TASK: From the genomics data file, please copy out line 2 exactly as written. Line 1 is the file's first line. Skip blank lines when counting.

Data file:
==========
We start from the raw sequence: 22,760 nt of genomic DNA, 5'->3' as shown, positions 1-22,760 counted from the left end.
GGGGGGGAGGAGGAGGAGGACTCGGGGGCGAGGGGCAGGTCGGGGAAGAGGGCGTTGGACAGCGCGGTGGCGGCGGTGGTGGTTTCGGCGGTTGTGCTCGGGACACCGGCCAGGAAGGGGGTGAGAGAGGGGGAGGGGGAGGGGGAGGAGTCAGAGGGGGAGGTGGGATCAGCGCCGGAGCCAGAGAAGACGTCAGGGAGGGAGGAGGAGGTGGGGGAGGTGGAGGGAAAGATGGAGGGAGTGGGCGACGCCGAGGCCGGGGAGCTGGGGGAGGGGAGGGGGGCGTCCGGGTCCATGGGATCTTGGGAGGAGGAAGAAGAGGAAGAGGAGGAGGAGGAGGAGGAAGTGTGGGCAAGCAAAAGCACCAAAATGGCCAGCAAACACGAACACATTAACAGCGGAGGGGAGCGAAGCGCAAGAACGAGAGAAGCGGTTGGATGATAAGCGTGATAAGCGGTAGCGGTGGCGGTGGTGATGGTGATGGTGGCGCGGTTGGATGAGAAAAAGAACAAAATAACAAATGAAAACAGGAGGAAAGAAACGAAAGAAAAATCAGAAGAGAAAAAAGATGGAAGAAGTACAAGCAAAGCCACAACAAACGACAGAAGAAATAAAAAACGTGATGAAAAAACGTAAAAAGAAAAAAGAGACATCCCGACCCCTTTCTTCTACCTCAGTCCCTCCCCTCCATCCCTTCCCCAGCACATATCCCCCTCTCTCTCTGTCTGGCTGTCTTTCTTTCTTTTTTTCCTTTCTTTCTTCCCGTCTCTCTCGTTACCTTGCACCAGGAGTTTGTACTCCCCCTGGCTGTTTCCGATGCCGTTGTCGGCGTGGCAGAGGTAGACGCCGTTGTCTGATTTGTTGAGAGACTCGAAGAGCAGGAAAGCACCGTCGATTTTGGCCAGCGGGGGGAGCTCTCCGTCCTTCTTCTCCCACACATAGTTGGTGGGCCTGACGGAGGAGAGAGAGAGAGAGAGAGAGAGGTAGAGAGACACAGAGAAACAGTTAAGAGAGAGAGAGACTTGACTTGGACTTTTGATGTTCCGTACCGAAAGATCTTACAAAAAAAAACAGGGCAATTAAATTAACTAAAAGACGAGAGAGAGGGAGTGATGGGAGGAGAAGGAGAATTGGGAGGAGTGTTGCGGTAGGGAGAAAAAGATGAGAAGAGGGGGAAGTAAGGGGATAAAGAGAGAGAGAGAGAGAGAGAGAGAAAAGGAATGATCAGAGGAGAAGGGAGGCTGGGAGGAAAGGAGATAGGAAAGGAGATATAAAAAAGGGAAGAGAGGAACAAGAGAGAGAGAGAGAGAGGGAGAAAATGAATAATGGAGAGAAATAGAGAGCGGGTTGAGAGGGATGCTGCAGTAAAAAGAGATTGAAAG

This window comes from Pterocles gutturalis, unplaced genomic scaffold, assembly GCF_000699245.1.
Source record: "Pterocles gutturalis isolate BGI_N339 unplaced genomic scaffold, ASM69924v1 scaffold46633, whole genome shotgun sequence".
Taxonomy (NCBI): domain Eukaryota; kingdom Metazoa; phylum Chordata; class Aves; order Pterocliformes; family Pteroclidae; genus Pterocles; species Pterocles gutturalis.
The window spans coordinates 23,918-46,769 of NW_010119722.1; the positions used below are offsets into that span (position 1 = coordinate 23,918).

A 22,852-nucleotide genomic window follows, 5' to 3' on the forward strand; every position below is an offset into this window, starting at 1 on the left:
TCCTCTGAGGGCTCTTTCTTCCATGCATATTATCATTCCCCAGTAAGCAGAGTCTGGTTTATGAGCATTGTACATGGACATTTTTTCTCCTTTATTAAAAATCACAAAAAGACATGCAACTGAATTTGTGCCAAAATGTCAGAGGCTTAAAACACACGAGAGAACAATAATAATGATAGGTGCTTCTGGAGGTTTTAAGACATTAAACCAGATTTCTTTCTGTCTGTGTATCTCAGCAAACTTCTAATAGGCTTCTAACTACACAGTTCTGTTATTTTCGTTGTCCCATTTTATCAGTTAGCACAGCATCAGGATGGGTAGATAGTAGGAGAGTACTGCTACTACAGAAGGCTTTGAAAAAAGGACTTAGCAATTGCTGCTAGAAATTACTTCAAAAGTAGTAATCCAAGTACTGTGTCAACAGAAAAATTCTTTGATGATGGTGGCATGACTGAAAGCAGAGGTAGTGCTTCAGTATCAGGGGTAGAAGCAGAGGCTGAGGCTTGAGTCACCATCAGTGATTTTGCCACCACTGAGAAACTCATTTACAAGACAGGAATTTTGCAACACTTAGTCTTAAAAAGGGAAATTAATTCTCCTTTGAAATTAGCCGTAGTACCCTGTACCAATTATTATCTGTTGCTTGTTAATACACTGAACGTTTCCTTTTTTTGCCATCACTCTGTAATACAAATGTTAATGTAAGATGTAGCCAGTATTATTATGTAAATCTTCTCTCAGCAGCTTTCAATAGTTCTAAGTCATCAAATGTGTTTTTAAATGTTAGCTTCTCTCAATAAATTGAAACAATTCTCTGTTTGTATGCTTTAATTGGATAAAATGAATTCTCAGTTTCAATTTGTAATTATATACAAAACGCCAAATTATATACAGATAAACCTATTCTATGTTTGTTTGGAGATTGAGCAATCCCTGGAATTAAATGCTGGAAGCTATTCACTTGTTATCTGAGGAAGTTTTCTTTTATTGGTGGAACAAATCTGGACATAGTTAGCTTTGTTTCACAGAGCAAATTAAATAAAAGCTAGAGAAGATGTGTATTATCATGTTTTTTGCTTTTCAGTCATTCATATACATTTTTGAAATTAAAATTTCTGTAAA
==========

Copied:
GGGGGGGAGGAGGAGGAGGACTCGGGGGCGAGGGGCAGGTCGGGGAAGAGGGCGTTGGACAGCGCGGTGGCGGCGGTGGTGGTTTCGGCGGTTGTGCTCGGGACACCGGCCAGGAAGGGGGTGAGAGAGGGGGAGGGGGAGGGGGAGGAGTCAGAGGGGGAGGTGGGATCAGCGCCGGAGCCAGAGAAGACGTCAGGGAGGGAGGAGGAGGTGGGGGAGGTGGAGGGAAAGATGGAGGGAGTGGGCGACGCCGAGGCCGGGGAGCTGGGGGAGGGGAGGGGGGCGTCCGGGTCCATGGGATCTTGGGAGGAGGAAGAAGAGGAAGAGGAGGAGGAGGAGGAGGAAGTGTGGGCAAGCAAAAGCACCAAAATGGCCAGCAAACACGAACACATTAACAGCGGAGGGGAGCGAAGCGCAAGAACGAGAGAAGCGGTTGGATGATAAGCGTGATAAGCGGTAGCGGTGGCGGTGGTGATGGTGATGGTGGCGCGGTTGGATGAGAAAAAGAACAAAATAACAAATGAAAACAGGAGGAAAGAAACGAAAGAAAAATCAGAAGAGAAAAAAGATGGAAGAAGTACAAGCAAAGCCACAACAAACGACAGAAGAAATAAAAAACGTGATGAAAAAACGTAAAAAGAAAAAAGAGACATCCCGACCCCTTTCTTCTACCTCAGTCCCTCCCCTCCATCCCTTCCCCAGCACATATCCCCCTCTCTCTCTGTCTGGCTGTCTTTCTTTCTTTTTTTCCTTTCTTTCTTCCCGTCTCTCTCGTTACCTTGCACCAGGAGTTTGTACTCCCCCTGGCTGTTTCCGATGCCGTTGTCGGCGTGGCAGAGGTAGACGCCGTTGTCTGATTTGTTGAGAGACTCGAAGAGCAGGAAAGCACCGTCGATTTTGGCCAGCGGGGGGAGCTCTCCGTCCTTCTTCTCCCACACATAGTTGGTGGGCCTGACGGAGGAGAGAGAGAGAGAGAGAGAGAGGTAGAGAGACACAGAGAAACAGTTAAGAGAGAGAGAGACTTGACTTGGACTTTTGATGTTCCGTACCGAAAGATCTTACAAAAAAAAACAGGGCAATTAAATTAACTAAAAGACGAGAGAGAGGGAGTGATGGGAGGAGAAGGAGAATTGGGAGGAGTGTTGCGGTAGGGAGAAAAAGATGAGAAGAGGGGGAAGTAAGGGGATAAAGAGAGAGAGAGAGAGAGAGAGAGAAAAGGAATGATCAGAGGAGAAGGGAGGCTGGGAGGAAAGGAGATAGGAAAGGAGATATAAAAAAGGGAAGAGAGGAACAAGAGAGAGAGAGAGAGAGGGAGAAAATGAATAATGGAGAGAAATAGAGAGCGGGTTGAGAGGGATGCTGCAGTAAAAAGAGATTGAAAG